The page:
Premenstrual Syndrome (PMS)

How to Cope With Premenstrual Syndrome (PMS)

Whether you are new to having PMS or have been through it many times before, it’s important to find the right resources to help you manage your symptoms. There are several types of herbal remedies for a premenstrual syndrome that you can try, as well as other tips and tricks to help keep you feeling your best.


Several observational studies have reported that exercise reduces PMS symptoms. However, to date, the quality of research on the topic is relatively poor. For this reason, the purpose of this systematic review was to assess the effectiveness of exercise as a treatment for premenstrual syndrome.

The simplest, and possibly the most effective, way to reduce the effects of PMS is to increase physical activity. Exercise is not only beneficial for PMS regulation but it also improves mood and enhances overall health.

The best way to achieve this is to engage in regular aerobic exercise. This can be achieved through walking, swimming, dancing, or other low-impact exercises. The heart rate should be maintained within 120 to 150 beats per minute after exercising.

Exercise is believed to stimulate the brain in a number of ways, including the release of endorphins, an anti-depressant, and an energy booster. It can also help to regulate estrogen levels.

A recent systematic review of randomized controlled trials suggested that exercise is beneficial for improving premenstrual symptoms. The authors’ main adage is that women who exercise are less likely to experience PMS.

The best study to date showed that women who participated in a moderate-intensity aerobic training program for 12 weeks had a modest reduction in PMS symptoms. However, the study did not follow up with women after the intervention to determine whether the improvement was permanent.

A better quality study is needed to make recommendations about the long-term effects of exercise on PMS. For now, a combination of increased physical activity and dietary changes should be considered as part of a PMS treatment plan.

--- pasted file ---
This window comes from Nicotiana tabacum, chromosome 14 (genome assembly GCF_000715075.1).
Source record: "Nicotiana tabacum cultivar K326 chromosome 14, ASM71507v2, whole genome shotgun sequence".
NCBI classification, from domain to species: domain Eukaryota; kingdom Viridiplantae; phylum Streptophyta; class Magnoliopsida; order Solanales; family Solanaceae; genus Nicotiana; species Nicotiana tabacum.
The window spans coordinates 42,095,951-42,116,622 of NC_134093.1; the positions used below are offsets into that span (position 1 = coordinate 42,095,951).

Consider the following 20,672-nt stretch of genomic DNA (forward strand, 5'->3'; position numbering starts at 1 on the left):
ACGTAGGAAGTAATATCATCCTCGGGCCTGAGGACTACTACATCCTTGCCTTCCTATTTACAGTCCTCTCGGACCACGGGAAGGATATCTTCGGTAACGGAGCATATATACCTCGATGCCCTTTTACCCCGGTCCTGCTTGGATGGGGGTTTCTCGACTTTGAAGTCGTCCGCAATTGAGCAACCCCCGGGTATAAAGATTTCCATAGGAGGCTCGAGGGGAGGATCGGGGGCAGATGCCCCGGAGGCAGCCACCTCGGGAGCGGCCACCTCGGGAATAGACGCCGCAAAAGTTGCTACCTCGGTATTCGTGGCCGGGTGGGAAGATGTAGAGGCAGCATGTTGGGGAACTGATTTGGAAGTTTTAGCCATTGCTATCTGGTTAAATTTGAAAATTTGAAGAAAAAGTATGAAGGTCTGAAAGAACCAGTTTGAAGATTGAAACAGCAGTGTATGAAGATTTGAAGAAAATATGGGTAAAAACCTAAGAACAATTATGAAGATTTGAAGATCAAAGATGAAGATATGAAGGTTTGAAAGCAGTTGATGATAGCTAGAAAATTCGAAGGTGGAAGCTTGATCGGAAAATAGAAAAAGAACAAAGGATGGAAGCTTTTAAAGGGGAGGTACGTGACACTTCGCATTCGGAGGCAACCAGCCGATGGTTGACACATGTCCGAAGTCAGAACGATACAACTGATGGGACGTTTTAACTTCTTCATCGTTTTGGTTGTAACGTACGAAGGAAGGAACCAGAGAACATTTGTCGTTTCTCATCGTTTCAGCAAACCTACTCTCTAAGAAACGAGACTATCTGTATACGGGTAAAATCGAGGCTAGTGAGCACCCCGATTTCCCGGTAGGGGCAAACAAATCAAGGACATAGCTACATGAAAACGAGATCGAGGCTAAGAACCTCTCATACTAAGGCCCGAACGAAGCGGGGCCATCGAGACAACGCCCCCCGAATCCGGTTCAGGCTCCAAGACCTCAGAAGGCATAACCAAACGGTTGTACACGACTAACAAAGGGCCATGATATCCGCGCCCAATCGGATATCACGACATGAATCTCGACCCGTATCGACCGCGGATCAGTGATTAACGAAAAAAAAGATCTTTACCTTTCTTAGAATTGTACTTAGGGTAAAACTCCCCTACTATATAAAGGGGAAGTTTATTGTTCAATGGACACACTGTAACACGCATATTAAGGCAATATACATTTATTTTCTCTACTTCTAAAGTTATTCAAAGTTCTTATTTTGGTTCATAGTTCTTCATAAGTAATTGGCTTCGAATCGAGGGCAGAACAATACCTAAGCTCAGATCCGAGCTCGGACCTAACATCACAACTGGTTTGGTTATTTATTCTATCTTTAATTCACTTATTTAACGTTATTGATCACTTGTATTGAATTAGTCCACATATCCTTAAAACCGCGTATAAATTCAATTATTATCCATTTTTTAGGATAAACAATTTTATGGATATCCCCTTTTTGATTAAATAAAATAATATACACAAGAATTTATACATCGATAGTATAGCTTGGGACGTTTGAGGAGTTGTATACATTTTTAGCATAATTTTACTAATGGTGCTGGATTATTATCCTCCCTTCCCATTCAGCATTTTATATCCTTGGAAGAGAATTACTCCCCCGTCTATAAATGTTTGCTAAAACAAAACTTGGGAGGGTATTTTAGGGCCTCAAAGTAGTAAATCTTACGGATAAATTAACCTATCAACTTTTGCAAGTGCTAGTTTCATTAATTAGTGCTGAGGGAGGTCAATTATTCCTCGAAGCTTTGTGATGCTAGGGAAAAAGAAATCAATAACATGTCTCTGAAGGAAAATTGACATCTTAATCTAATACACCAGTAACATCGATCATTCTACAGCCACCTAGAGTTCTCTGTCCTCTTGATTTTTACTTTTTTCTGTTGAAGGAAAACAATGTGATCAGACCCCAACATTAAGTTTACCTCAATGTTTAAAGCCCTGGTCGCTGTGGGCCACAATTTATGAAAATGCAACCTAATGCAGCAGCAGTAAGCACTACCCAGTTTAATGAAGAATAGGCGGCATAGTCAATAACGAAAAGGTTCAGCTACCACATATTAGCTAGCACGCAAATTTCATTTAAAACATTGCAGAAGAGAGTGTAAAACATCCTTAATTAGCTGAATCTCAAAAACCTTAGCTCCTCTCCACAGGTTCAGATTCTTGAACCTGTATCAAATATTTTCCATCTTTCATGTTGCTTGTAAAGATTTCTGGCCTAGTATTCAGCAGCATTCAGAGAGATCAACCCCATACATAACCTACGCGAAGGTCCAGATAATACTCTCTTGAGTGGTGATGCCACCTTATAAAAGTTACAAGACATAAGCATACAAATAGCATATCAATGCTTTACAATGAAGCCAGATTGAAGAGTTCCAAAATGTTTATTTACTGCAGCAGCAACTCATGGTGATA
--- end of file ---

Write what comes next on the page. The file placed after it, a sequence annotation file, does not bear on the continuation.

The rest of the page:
Until better quality research is available, it is recommended that primary healthcare providers advise their patients about the benefits of exercise.

Herbal remedies

During the reproductive cycle, most women experience some form of premenstrual syndrome. This condition is characterized by mood swings, irritability, headaches, and other symptoms. The symptoms are triggered by a change in the body’s sex hormones.

There are various treatments available to relieve the symptoms of premenstrual syndrome. These include medicines, natural remedies, and nutritional changes. These approaches vary based on the symptoms that a woman has and her overall health.

Some women may be able to reduce the symptoms of premenstrual syndrome by cutting back on caffeine. This is because caffeine can trigger the onset of premenstrual symptoms.

Another treatment is to consume foods that contain vitamins and minerals. These nutrients can help to alleviate the mood, cramps, and abdominal pain associated with the menstrual cycle. These foods include green leafy vegetables, flaxseed, and fish.

Some women may also be able to take vitamin B6 or magnesium. This is because these nutrients can help to regulate hormone levels in the body. Other supplements include evening primrose oil and ginkgo Biloba.